Archived Post

AWT Health Club: Chocolate Easter Bunnies and WebMD

Another week, another chance to get healthier… or did you bite the ears off of too many chocolate bunnies? My personal goals were once again thwarted; my heel’s feeling better, but I’ve had a very painful toothache for the last week that has not yet been fixed and the combination of pain and fatigue has kept me sidelined. However, as you’ll see on my personal stats, I still managed to increase my daily average steps.

This week’s app: WebMD

Sometimes you just don’t feel good. Perhaps you have pain that’s recurring and interfering with your workouts, maybe it’s a spot on your arm that suddenly appeared. Whatever the situation, WebMD’s apps for iPhone and iPad are both valuable companions.

While the layout of both apps varies a bit, the idea behind them is the same: to provide a single source of trusted health information. One useful tool is the Symptom Checker. To begin trying to narrow down a medical issue, there’s a “mannequin” that you can use to point out where the issue is. Answer some questions, and the Symptom Checker lists possible causes in order of likelihood.

For example, my current pain might be caused by a tooth problem, which is why I’m seeing my dentist first. But if my dentist isn’t able to fix the problem — and at this point a combination of antibiotics, an exam, and an x-ray hasn’t really pointed out what might be the cause — answering questions about the severity and location of pain points out some other likely candidates. One that I wasn’t particularly thrilled to hear about is trigeminal neuralgia, but the symptoms are not exactly the same so I’m hopeful it’s still just a tooth problem.

That’s not all you get with the app. There’s also a comprehensive list of medical conditions, a huge list of medications (by generic and trade names) including side effects and pictures of common pills and packages, a way to refill or transfer prescriptions to Walgreens drugstores in the US, first aid information, a physician search (by name or specialty in your local area), a glossary of medical terms, and a full list of medical tests and procedures. (Click any of the images below to zoom in)

Today’s Throwback Thursday comes from the June 1989 issue of MacUser magazine. It’s a writeup about what I still think is my personal favorite Mac of all time — the Mac IIcx. Five years after the introduction of the Mac, this machine was revolutionary. It had three NuBus expansion slots, a Motorola 68030 CPU running at a blazing (for the time) 15.7 MHz, and it featured a modular design that allowed everything from the logic board to the speaker to be replaced easily.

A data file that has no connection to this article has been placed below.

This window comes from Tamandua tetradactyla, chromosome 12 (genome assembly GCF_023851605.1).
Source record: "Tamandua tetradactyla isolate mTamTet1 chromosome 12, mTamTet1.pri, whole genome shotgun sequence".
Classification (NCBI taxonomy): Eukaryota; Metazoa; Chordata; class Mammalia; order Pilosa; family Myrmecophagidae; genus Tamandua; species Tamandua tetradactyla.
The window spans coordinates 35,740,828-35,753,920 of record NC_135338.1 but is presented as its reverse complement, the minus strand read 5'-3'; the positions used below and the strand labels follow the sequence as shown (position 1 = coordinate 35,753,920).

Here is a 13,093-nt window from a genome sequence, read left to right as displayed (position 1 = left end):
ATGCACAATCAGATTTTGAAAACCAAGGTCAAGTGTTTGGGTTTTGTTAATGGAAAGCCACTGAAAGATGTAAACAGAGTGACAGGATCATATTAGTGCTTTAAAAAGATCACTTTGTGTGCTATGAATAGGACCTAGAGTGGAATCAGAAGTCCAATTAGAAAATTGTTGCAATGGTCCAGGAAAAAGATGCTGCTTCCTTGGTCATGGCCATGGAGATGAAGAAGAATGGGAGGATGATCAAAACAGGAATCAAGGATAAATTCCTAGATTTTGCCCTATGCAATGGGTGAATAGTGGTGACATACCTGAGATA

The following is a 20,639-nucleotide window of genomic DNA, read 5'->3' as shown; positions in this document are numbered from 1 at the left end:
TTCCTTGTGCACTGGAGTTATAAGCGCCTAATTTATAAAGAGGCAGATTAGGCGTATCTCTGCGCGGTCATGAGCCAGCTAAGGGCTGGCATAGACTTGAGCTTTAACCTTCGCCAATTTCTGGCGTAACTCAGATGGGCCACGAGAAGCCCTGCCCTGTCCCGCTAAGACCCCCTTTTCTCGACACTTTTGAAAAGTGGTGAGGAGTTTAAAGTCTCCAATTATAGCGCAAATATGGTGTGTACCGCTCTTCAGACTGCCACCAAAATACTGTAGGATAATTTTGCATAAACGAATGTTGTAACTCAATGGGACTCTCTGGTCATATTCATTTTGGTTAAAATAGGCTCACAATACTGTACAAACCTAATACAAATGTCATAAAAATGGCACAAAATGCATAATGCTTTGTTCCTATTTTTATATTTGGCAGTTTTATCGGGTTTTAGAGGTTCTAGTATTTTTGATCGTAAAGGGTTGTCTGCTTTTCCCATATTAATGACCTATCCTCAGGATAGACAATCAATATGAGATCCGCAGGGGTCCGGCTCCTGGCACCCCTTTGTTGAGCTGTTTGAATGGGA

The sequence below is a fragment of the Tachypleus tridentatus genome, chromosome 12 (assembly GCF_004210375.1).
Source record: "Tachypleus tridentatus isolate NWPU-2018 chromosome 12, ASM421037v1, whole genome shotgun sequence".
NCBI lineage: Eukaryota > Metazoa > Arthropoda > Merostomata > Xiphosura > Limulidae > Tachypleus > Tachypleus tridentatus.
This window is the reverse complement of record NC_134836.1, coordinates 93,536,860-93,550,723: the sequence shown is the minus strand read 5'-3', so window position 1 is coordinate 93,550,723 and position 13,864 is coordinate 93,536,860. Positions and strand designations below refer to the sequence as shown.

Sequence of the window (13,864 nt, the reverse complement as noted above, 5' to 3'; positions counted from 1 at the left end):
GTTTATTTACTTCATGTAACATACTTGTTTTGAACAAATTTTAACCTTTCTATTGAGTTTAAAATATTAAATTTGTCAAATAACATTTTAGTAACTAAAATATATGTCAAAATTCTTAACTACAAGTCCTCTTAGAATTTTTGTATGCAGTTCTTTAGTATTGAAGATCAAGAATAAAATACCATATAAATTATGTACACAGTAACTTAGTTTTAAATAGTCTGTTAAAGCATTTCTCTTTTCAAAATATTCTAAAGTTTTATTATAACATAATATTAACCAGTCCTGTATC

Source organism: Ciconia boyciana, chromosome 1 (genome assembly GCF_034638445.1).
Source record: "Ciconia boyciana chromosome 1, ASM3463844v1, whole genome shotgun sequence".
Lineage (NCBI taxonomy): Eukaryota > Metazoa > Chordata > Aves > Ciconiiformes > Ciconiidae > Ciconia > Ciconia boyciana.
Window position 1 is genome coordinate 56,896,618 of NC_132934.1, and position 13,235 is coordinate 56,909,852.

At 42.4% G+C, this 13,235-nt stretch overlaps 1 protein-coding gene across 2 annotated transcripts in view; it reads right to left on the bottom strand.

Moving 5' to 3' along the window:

I bought one of these in 1989 after watching the introduction live via closed-circuit TV to an office in downtown Denver. During that demo, Jean-Louis Gassée actually assembled a IIcx on stage. The IIcx quickly became my go-to machine, and worked for years with several modems attached to run my 1986 – 1994 BBS (bulletin board system), MAGIC. It was finally sold to a friend after I moved to a PowerPC-based Power Macintosh 6100 in ’94.

By the way, the IIcx could be placed as you see it above, or the four feet could be moved to one side so that it could be used as a mini-tower. Those little buttons under the Macintosh IIcx nameplate and logo were the reset and programmer buttons. When something locked up, the reset button was often the only way to get the machine to reboot… 

Enjoy the review by MacUser senior editor John J. Anderson! 

Recently, a number of accessory manufacturers have put their focus towards Apple’s laptops and created some innovative stands on which to place MacBooks for better desktop viewing. Today, Grovemade announced a stunning Laptop Stand (US$119). 

The Laptop Stand is handcrafted of walnut or maple veneer, with a leather-lined aluminum stop at the front to keep your MacBook and other devices from sliding off. As with Grovemade’s other accessories, the Laptop Stand is stylish and unique. It’s perfect for those who may want to use an external Bluetooth keyboard and mouse or trackpad on a desk and move the MacBook to a more ergonomic position.

The Laptop Stand is available today; we’ll be reviewing this accessory in the near future.

Steve Sande
the authorSteve Sande
Steve is the founder and former publisher of Apple World Today and has authored a number of books about Apple products. He's an avid photographer, an FAA-licensed drone pilot, and a really bad guitarist. Steve and his wife Barb love to travel everywhere!